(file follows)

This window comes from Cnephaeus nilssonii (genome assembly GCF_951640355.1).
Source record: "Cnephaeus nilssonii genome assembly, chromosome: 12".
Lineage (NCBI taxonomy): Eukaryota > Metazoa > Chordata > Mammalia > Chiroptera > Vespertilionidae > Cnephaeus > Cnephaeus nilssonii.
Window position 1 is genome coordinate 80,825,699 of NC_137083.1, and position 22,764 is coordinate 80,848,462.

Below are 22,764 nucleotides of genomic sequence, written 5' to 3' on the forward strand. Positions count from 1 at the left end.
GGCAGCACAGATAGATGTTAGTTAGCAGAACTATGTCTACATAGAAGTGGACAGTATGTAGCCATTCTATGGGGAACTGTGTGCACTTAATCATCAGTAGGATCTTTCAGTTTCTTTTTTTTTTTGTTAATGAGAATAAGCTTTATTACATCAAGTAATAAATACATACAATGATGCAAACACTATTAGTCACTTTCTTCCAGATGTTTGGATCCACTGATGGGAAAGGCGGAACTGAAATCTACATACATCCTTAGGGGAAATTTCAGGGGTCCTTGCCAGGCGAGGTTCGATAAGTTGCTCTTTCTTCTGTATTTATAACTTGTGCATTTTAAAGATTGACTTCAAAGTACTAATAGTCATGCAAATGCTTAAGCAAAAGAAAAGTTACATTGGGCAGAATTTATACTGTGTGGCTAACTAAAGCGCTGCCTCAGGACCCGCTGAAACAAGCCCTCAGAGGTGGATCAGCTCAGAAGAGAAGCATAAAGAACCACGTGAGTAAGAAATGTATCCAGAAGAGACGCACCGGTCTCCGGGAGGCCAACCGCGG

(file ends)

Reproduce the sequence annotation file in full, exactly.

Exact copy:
This window comes from Cnephaeus nilssonii (genome assembly GCF_951640355.1).
Source record: "Cnephaeus nilssonii genome assembly, chromosome: 12".
Lineage (NCBI taxonomy): Eukaryota > Metazoa > Chordata > Mammalia > Chiroptera > Vespertilionidae > Cnephaeus > Cnephaeus nilssonii.
Window position 1 is genome coordinate 80,825,699 of NC_137083.1, and position 22,764 is coordinate 80,848,462.

Below are 22,764 nucleotides of genomic sequence, written 5' to 3' on the forward strand. Positions count from 1 at the left end.
GGCAGCACAGATAGATGTTAGTTAGCAGAACTATGTCTACATAGAAGTGGACAGTATGTAGCCATTCTATGGGGAACTGTGTGCACTTAATCATCAGTAGGATCTTTCAGTTTCTTTTTTTTTTTGTTAATGAGAATAAGCTTTATTACATCAAGTAATAAATACATACAATGATGCAAACACTATTAGTCACTTTCTTCCAGATGTTTGGATCCACTGATGGGAAAGGCGGAACTGAAATCTACATACATCCTTAGGGGAAATTTCAGGGGTCCTTGCCAGGCGAGGTTCGATAAGTTGCTCTTTCTTCTGTATTTATAACTTGTGCATTTTAAAGATTGACTTCAAAGTACTAATAGTCATGCAAATGCTTAAGCAAAAGAAAAGTTACATTGGGCAGAATTTATACTGTGTGGCTAACTAAAGCGCTGCCTCAGGACCCGCTGAAACAAGCCCTCAGAGGTGGATCAGCTCAGAAGAGAAGCATAAAGAACCACGTGAGTAAGAAATGTATCCAGAAGAGACGCACCGGTCTCCGGGAGGCCAACCGCGG